THE HOUSE OF THUNDER by Dean R. Koontz

THE HOUSE OF THUNDER

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KIRKUS REVIEW

Originally published in paperback by Pocket Books as ""written by Leigh Nicols,"" this is the first hard-cover (and limited) edition of The House of Thunder. Horror novelist Koontz shows more control here than is often the case and has a strong, clear opening that works up considerable suspense. Young California physicist Susan Thorton wakes up in an amnesiac state in an Oregon hospital and finds that she was the victim of an auto accident while on vacation. As her past arises fragment by fragment, she is also invaded by a series of ghastly events in the hospital. First, however, her handsome doctor tries to help her recover even more memory by having her speak by phone with her boss at the Milestone Lab think-tank. But her boss's voice fails to awaken anything. Can her amnesia be tied to the murder of her college lover by four fraternity brothers during a hazing ceremony in a huge cavern called The House of Thunder? Susan's testimony put all four frat brothers in jail for manslaughter for five years. Two are now dead in an auto accident (actually all four are dead). But . . .suddenly they've reappeared in the hospital corridors--vicious, vengeful, and completely unaged by the 13 years since the trial. And what is the nature of the strangely groaning thing, in the curtained bed beside hers, that keeps moaning her name? The amnesiac's phantasmagoria has been a nice mood-setter ever since Graham Greene first whipped it up in The Ministry of Fear--and used the same ""realistic"" suspense story resolution that Koontz chooses. As horror swerves into international intrigue, one genre ends in another. This will neither add to nor hurt Koontz's burgeoning rep in the horror field.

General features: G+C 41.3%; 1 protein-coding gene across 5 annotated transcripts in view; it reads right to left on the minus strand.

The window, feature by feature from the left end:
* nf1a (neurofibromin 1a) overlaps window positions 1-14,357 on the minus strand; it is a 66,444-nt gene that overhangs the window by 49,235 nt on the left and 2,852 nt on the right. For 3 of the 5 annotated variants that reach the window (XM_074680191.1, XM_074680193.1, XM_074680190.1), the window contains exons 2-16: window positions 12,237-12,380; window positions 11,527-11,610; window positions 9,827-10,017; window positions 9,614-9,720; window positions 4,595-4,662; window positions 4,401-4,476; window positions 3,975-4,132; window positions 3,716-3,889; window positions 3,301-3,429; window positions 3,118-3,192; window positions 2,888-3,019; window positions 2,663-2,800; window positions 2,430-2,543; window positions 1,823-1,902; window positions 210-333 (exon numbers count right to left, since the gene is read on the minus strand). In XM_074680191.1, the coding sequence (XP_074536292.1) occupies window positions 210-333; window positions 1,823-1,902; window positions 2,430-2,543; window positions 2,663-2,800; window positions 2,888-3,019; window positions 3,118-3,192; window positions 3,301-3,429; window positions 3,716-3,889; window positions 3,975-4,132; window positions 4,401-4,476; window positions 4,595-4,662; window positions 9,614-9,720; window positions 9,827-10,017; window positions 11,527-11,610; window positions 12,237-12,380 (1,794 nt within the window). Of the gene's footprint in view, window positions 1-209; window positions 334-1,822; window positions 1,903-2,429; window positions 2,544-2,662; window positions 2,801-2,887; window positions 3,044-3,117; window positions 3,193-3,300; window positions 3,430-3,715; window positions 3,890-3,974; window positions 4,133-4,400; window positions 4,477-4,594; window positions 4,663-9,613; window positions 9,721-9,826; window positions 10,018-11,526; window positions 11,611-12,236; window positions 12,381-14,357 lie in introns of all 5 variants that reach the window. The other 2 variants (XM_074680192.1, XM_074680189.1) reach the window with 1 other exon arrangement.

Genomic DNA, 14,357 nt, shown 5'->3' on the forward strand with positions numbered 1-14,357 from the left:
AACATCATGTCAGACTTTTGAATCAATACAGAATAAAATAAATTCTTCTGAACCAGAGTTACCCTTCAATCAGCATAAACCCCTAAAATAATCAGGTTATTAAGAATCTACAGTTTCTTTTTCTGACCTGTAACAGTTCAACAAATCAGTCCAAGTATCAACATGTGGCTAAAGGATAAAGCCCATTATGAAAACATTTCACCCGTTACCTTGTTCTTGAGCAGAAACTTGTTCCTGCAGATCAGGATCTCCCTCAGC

Pub Date: Nov. 27th, 1988
Publisher: Dark Harvest (P.O. Box 941, Arlington Heights, IL 60006)